EU members' defence spending should buy more time for debt cuts -von der Leyen

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By Jan Strupczewski

BRUSSELS (Reuters) - A country investing in cross-border EU defence projects should be given more time to cut its public debt under EU fiscal rules, the head of the European Commission said on Thursday.

The fiscal rules are under revision and such a change would go beyond what has so far been agreed among governments, which only want to grant defence spending the status of a "relevant factor" when the Commission assesses whether a budget deficit is within EU limits.

Commission President Ursula von der Leyen said at an annual conference of the European Defence Agency that if such a rule were introduced to the EU's debt and fiscal laws, could be a major change for the 27-nation EU's defence and industrial policy.

The EU's fiscal rules, which limit government borrowing, are being debated by finance ministers in the EU Council. Once they reach a deal, they will need to win approval of the European Parliament.

"In the Council, there is now broad support to consider increases in defence spending as a relevant factor when assessing whether a Member State has an excessive deficit," von der Leyen said.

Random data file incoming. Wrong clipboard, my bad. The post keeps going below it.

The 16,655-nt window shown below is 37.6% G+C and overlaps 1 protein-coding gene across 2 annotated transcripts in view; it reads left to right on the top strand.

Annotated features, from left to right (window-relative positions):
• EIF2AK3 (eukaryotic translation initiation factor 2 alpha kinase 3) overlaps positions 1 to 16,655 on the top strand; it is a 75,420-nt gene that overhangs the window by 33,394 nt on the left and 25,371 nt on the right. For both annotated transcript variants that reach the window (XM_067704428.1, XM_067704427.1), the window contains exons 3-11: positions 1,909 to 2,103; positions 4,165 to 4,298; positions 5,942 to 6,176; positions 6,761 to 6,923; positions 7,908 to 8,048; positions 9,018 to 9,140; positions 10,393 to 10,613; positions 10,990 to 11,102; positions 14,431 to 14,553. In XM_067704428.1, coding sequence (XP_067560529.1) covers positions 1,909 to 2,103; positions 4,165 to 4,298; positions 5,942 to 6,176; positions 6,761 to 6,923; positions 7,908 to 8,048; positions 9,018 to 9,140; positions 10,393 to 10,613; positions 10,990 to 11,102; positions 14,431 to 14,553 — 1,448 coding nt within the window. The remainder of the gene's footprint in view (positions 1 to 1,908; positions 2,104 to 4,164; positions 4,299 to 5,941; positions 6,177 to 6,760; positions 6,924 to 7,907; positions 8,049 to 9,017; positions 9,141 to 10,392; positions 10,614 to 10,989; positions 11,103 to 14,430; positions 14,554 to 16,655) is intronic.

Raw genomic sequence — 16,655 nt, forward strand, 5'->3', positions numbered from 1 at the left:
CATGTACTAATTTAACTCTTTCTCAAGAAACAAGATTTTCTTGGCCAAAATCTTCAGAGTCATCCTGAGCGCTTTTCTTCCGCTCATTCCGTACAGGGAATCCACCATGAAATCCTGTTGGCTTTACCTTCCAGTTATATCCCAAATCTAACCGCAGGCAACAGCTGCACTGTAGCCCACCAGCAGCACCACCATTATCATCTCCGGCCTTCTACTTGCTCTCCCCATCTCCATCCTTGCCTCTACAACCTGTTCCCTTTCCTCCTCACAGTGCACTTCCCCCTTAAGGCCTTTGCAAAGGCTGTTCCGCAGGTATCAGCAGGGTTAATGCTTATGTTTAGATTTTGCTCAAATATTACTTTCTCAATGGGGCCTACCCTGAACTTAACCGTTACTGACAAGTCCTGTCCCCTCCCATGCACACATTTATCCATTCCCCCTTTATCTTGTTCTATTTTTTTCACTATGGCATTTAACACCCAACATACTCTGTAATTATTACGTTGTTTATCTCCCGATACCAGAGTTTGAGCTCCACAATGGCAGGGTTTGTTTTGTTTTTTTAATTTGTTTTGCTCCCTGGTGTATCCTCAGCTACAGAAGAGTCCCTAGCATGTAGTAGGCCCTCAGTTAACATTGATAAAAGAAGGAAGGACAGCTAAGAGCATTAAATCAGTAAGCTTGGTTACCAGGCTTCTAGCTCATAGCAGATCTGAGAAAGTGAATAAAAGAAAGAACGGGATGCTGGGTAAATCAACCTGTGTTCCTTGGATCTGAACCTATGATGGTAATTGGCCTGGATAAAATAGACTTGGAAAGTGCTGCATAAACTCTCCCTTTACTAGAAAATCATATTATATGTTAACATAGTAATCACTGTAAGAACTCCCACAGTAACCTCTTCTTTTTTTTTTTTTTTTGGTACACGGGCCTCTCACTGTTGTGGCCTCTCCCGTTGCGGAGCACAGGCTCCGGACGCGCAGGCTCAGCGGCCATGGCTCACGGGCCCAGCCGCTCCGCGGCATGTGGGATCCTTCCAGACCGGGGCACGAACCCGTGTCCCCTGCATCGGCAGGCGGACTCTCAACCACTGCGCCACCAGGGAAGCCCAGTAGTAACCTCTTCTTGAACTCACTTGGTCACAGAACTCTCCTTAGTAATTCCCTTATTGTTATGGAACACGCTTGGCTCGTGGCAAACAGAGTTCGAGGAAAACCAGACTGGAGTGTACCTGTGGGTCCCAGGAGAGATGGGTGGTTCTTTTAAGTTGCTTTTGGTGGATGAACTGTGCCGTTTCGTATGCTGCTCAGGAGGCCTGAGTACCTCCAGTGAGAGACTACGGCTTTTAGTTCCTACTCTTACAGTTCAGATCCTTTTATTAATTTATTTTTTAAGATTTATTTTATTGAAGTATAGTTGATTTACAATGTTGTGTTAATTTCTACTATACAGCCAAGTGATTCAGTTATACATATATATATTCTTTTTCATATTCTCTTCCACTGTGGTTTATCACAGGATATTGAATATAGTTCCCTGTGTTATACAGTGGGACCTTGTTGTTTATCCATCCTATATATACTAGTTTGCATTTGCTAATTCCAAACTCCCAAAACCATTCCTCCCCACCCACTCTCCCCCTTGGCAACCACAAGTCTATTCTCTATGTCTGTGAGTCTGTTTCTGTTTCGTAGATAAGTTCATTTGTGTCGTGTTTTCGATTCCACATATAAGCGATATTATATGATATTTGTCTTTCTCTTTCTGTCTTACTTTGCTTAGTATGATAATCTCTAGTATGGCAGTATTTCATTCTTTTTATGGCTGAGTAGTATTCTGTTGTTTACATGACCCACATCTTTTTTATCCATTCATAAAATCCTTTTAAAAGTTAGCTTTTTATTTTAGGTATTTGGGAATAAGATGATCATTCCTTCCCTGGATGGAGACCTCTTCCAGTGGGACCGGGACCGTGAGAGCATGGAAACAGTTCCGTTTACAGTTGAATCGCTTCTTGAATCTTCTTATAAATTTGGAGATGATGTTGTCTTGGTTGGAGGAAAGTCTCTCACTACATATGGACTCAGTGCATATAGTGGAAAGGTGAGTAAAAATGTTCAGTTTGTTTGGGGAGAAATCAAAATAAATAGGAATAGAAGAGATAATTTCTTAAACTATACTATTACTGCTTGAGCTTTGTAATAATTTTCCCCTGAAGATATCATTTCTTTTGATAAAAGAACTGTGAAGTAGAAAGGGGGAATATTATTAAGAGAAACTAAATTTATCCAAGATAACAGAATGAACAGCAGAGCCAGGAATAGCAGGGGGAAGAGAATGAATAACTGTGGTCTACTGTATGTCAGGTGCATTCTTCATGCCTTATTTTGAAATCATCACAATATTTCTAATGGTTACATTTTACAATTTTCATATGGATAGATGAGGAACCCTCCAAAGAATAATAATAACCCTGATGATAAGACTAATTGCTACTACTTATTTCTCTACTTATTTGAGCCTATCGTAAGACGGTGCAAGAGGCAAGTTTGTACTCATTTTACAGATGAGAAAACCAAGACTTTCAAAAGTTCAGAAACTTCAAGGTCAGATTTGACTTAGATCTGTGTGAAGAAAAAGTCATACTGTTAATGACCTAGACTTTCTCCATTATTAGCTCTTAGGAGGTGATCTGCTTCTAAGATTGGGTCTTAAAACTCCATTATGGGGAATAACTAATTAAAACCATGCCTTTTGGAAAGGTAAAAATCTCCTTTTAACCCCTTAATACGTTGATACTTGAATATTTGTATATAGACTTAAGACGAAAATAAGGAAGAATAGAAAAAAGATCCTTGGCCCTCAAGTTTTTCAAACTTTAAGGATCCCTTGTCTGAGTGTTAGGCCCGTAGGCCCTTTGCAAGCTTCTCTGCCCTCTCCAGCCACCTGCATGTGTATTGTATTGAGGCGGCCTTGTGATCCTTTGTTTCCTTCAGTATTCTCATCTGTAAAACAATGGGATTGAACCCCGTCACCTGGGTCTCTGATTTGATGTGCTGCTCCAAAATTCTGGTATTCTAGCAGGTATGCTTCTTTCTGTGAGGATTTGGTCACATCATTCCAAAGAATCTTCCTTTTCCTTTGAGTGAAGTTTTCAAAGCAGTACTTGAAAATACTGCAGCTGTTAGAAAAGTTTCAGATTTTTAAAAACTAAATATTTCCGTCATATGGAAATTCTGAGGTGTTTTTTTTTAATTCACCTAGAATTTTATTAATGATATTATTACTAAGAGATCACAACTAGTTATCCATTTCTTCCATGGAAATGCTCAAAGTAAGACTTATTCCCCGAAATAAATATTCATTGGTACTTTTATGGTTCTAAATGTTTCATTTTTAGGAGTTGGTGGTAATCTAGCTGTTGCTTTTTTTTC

"There is room for further targeted and time-limited adaptations – to reduce the required near-term fiscal effort for Member States that are simultaneously increasing their defence spending. This could be particularly relevant for investments in identified critical capability gaps," she said.

The investments would have to be collaborative among European nations and "this would generate a specific incentive for cross-border projects in Europe," she said.

Defence spending is now mainly a national affair, but Russia's invasion of Ukraine in 2022 has brought to the fore discussions on the benefit of joint procurement and production of military materiel to boost manufacturing capabilities.

Von der Leyen said the option of EU fiscal rules granting more time for fiscal consolidation to those who spend on defence could be added to the final framework during negotiations with the European Parliament.

"If acceptable, co-legislators could consider these suggestions while finalising the current proposals. This could be a gamechanger for the Union’s defence and its defence industrial policy in these exceptional times," she said.

(Reporting by Jan Strupczewski; editing by Grant McCool)